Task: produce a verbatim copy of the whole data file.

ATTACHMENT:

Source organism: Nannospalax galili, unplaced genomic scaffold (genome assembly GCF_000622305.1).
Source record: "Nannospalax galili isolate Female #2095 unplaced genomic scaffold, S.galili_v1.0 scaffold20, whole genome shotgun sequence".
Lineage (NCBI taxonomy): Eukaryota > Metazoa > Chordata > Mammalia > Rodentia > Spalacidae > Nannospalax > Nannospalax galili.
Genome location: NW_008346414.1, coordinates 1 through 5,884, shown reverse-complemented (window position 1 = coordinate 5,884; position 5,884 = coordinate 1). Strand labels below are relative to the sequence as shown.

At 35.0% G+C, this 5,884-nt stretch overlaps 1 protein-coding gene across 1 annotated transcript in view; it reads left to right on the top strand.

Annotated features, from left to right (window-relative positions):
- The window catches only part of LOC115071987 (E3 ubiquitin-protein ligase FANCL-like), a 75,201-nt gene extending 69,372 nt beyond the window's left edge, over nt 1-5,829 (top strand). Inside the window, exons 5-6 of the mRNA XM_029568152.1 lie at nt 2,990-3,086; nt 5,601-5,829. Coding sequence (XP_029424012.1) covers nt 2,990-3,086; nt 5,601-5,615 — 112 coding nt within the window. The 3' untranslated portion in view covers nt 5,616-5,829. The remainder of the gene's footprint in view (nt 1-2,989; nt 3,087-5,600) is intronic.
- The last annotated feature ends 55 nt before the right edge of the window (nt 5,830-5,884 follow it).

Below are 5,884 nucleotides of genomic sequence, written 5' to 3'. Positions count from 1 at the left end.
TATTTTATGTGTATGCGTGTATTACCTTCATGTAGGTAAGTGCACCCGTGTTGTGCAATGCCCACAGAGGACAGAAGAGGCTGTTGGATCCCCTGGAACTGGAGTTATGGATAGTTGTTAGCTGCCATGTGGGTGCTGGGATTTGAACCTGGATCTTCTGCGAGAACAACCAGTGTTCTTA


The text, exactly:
Source organism: Nannospalax galili, unplaced genomic scaffold (genome assembly GCF_000622305.1).
Source record: "Nannospalax galili isolate Female #2095 unplaced genomic scaffold, S.galili_v1.0 scaffold20, whole genome shotgun sequence".
Lineage (NCBI taxonomy): Eukaryota > Metazoa > Chordata > Mammalia > Rodentia > Spalacidae > Nannospalax > Nannospalax galili.
Genome location: NW_008346414.1, coordinates 1 through 5,884, shown reverse-complemented (window position 1 = coordinate 5,884; position 5,884 = coordinate 1). Strand labels below are relative to the sequence as shown.

At 35.0% G+C, this 5,884-nt stretch overlaps 1 protein-coding gene across 1 annotated transcript in view; it reads left to right on the top strand.

Annotated features, from left to right (window-relative positions):
- The window catches only part of LOC115071987 (E3 ubiquitin-protein ligase FANCL-like), a 75,201-nt gene extending 69,372 nt beyond the window's left edge, over nt 1-5,829 (top strand). Inside the window, exons 5-6 of the mRNA XM_029568152.1 lie at nt 2,990-3,086; nt 5,601-5,829. Coding sequence (XP_029424012.1) covers nt 2,990-3,086; nt 5,601-5,615 — 112 coding nt within the window. The 3' untranslated portion in view covers nt 5,616-5,829. The remainder of the gene's footprint in view (nt 1-2,989; nt 3,087-5,600) is intronic.
- The last annotated feature ends 55 nt before the right edge of the window (nt 5,830-5,884 follow it).

Below are 5,884 nucleotides of genomic sequence, written 5' to 3'. Positions count from 1 at the left end.
TATTTTATGTGTATGCGTGTATTACCTTCATGTAGGTAAGTGCACCCGTGTTGTGCAATGCCCACAGAGGACAGAAGAGGCTGTTGGATCCCCTGGAACTGGAGTTATGGATAGTTGTTAGCTGCCATGTGGGTGCTGGGATTTGAACCTGGATCTTCTGCGAGAACAACCAGTGTTCTTA